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Ebola/Mudslide Orphans Receive School Supplies

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Ebola/Mudslide Orphans Receive School Supplies

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Over 70 children orphaned by the 2014-2016 Ebola epidemic and the 2017 mudslide in Freetown have benefitted from critical supplies of school materials from the NGO FOCUS 1000 and its partner the UK-based charity Sierra Leone World Trust For Children (SLWT).

The presentation of the packages that included school uniforms, shoes, bags and books was done on Saturday, September 18. The ceremony which was also marked by presentation of awards to children who did well in public examinations in the last academic year, was convened at the conference hall of the YWCA in Freetown.

SLWT was established in 1999 by Sierra Leoneans resident in the United Kingdom whose goal was to promote education and health for children and youths.

Since then over 5000 people have benefited from their support, according to Trudy Morgan, one of the Trustees of the organization and whose family has been the main source of funding for the charity.

SLWT doesn’t operate an orphanage, instead it relies on institutions working on the ground with needy children. The charity said it decided to partner with FOCUS 1000 which was looking to expand its operations to cater for other vulnerable segment of the population like orphans. 

FOCUS 1000, established in 2012, has until recently focused on the promotion of growth and development of children under five years of age through encouraging recommended health seeking behaviours among parents, with a focus on the prevention of maternal and infant mortality.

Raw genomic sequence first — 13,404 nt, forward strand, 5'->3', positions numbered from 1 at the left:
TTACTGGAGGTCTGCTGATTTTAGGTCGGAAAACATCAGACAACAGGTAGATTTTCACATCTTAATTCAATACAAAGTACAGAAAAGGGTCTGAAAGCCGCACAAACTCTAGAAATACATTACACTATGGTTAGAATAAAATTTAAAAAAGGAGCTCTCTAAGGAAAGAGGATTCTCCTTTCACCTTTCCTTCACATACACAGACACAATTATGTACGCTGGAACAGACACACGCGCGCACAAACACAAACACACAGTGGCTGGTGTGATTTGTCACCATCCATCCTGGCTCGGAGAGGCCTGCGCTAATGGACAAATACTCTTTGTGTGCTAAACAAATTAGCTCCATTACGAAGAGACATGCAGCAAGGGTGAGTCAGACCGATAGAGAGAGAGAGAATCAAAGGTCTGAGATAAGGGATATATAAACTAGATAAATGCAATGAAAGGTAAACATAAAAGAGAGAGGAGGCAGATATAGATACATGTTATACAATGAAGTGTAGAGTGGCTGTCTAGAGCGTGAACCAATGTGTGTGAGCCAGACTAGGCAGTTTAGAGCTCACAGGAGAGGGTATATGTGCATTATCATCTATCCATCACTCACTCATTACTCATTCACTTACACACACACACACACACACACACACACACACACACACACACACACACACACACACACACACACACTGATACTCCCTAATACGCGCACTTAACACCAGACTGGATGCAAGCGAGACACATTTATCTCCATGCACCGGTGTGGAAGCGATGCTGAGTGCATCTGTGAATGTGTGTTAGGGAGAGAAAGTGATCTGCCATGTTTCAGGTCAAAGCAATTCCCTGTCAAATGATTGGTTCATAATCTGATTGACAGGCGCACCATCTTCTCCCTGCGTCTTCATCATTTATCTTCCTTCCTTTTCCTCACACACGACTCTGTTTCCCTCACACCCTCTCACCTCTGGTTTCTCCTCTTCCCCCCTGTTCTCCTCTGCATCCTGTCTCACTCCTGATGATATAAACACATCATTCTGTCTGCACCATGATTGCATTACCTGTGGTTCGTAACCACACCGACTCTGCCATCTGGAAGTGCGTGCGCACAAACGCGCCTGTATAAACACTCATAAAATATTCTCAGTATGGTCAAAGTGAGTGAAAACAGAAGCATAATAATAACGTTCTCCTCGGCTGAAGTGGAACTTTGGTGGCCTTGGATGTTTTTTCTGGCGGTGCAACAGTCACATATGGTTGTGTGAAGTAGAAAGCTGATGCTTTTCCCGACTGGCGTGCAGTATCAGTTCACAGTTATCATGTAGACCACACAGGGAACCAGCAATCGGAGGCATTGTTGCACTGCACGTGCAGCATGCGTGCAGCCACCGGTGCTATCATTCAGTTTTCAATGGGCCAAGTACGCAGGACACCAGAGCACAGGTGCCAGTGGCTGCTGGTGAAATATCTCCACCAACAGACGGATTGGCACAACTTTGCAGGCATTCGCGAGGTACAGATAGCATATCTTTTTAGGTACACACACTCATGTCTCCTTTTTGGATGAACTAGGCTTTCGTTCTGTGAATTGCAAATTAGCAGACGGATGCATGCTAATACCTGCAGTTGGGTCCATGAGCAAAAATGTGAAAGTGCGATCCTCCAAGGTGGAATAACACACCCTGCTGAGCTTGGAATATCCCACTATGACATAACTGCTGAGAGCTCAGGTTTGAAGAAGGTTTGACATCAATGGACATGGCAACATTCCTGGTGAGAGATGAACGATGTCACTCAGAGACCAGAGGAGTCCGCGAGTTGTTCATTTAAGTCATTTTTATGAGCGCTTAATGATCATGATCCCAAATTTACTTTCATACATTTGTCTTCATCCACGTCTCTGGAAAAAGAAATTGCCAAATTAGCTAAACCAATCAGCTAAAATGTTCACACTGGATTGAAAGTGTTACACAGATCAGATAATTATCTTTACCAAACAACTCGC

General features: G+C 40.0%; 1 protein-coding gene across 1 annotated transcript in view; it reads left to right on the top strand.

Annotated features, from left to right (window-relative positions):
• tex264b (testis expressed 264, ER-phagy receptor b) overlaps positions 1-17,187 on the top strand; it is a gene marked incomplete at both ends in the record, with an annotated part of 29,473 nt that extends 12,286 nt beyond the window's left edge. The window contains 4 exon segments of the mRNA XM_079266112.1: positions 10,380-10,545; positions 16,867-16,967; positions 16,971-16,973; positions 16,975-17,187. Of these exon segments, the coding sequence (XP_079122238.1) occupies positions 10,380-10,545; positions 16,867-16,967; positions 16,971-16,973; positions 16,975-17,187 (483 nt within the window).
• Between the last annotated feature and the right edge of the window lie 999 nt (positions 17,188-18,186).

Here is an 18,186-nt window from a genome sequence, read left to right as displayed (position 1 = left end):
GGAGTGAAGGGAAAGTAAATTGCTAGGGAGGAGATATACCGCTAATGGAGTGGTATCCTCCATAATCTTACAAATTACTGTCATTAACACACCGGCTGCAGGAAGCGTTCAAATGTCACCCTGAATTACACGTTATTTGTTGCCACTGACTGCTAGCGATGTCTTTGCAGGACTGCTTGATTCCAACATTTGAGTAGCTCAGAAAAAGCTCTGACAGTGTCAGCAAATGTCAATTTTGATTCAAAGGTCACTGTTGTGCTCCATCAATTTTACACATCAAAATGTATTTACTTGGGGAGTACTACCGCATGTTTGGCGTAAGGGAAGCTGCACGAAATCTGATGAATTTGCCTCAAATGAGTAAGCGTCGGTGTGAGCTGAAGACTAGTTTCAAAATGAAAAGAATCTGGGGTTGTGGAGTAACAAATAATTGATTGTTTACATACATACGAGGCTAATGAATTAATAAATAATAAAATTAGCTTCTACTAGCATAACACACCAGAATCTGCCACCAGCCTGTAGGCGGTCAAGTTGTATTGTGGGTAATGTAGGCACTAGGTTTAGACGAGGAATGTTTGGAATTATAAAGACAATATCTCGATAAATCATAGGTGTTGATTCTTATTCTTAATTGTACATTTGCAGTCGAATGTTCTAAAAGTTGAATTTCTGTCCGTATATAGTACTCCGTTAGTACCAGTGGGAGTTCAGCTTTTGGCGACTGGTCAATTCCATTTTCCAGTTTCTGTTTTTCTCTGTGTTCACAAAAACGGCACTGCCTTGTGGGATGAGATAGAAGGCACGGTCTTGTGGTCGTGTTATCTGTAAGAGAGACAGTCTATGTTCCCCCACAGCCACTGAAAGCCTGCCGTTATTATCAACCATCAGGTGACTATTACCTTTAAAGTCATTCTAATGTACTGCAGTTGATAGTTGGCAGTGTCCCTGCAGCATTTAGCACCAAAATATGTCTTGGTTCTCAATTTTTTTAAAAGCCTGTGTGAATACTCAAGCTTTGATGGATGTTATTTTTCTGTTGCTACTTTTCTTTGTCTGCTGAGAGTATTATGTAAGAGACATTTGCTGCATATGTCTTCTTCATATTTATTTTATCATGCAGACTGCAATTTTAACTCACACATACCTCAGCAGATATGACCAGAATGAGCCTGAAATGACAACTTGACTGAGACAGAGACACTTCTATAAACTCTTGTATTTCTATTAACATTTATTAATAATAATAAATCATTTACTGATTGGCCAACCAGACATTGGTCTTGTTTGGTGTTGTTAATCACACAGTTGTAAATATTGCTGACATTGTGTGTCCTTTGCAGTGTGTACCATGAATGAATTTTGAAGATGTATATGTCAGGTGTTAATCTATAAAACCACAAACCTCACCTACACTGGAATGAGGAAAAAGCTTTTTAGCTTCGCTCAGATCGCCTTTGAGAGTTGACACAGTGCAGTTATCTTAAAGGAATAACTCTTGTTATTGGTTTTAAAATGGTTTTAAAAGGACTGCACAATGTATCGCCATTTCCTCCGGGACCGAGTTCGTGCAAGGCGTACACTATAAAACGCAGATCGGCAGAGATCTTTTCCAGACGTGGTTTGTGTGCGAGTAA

Mohamed Bailor Jalloh, Chief Executive Officer of the NGO, said their aim now is to go beyond that vulnerable age to help the children get a foundation at attaining good education.

“We know [that] after building the foundation of a house it is to build the other blocks. So we are now in the area of building the other blocks. That’s why we are dealing with orphans, to support them in terms of education, food and mentoring,” Mr Jalloh told KMN’s William Wise Koroma in an interview on the sidelines of the event.

According to officials, the beneficiary children have been under the SLWT project from young age. Each child is attached to a caregiver, some of them their distant relatives or other good Samaritans who are willing to help by serving as guardians.

During Saturday’s ceremony, each caregiver received a bag of rice as support towards their efforts. The beneficiary caregivers hailed the organisations for the support which they say will go a long way in helping the kids focus on their education.

Besides the supply of materials, some of the children had the opportunity to get registered for birth certificate for the first time in their lives.

According to officials, 80 percent of the children under the FOCUS/SLWT programme were not registered at birth, which meant that they were stateless.

A team from the Directorate of Births and Deaths, headed by its director, Brima Kamara, was at hand to conduct the registration exercise. Mr Kamara told KMN that registration of a child is the starting point of their legal identity, noting that as part of their effort to fulfil their mandate, they decided to work with institutions working with children like FOCUS.

“When you register the child, they become entitled to not only you as a biological parent but also as somebody who has been recognized by the state as a citizen of that country. And for all other subsequent identities, the source document is the birth certificate. So it is very fundamental,” said Mr Kamara.

Through its SLWT programme, FOCUS says it intends to establish a long-term relationship with NCRA, under which the directorate of Births and Deaths fall, to ensure that all children who do not have birth certificates are provided one. The NGO also intends to use its community engagement outfit – Kombra Network – to mount a campaign to educate parents on the importance of birth registration.

“We at FOCUS 1000 believe in the convention on the right of the child which says that every child must have a name and identity and that identity is the birth certificate,” Jalloh said, stressing: “If you miss that certificate, you will have denied the child a lot of benefits in life.”

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